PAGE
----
In 1903 Nick applied to the authorities to set up a post office and his application was granted – but for only three days a week initially: Tuesdays, Thursdays and Saturdays. He was asked what the name of the district was for people to address the mail to and he thought hard about an answer. (The original name for the whole area had been Narree Warran. In the 1870s the people further east along Wellington Road had decided to call their locality Lysterfield as a mark of gratitude to one of their first selectors, William Lyster, who had donated part of his property as a site for the State School.) People in Rowville tended to use that name also until Nick came up with the name “Rowville” as a compliment to the Row family of Stamford Park.
Nick’s striker in the blacksmith shop, Paddy Fogarty, used to deliver the mail on foot. Later Nick got him a small white pony but Paddy was a poor rider and never urged the horse to move any faster than a walk. Nick’s younger sister Elizabeth became his assistant in running the Post Office.
Miss Elizabeth Bergin
Nick continued his combined role as blacksmith and post-master until 1936 when failing eyesight forced him to retire. He died in 1944 at the age of 68.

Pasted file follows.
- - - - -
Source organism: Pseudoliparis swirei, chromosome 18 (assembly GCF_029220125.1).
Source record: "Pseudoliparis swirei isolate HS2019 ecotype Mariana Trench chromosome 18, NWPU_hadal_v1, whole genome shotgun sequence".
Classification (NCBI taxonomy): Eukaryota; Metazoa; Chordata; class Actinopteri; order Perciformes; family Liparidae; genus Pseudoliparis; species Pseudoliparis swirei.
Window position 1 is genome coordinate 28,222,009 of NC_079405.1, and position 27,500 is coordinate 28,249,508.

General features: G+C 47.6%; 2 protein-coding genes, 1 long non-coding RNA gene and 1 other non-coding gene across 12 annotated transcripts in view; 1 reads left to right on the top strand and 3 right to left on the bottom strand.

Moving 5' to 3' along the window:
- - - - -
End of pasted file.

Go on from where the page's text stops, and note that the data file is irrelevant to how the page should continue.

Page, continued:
From 1936 Elizabeth became the postmistress (having served an apprenticeship of 33 years!) and continued on in the job until the age of 70. She was one of the district’s best known and best loved identities and her death on 20 November 1959 was a sad day for Rowville.
Miss Bergin had lived all of her life in Rowville and had served the people conscientiously for 57 years at the Post Office. During the war Aunt Lil, as she was affectionately known, was an enthusiastic worker for the local Red Cross. In fact she rallied willingly to any call for help by district welfare or charitable groups. She ably supported the Rowville Gymkhanas and was a tower of strength to the organisers of the Aquatic Carnivals held at Heany Park pool.
For some time after Elizabeth’s death, her niece, Mrs Kathleen Gibson, assisted by her daughter Marlene, continued the family’s tradition of service to Rowville until the Post Office business was transferred to the care of Mrs Irene Gilligan.

Bryan Power
First published in the April 1992 edition of the Rowville-Lysterfield Community News.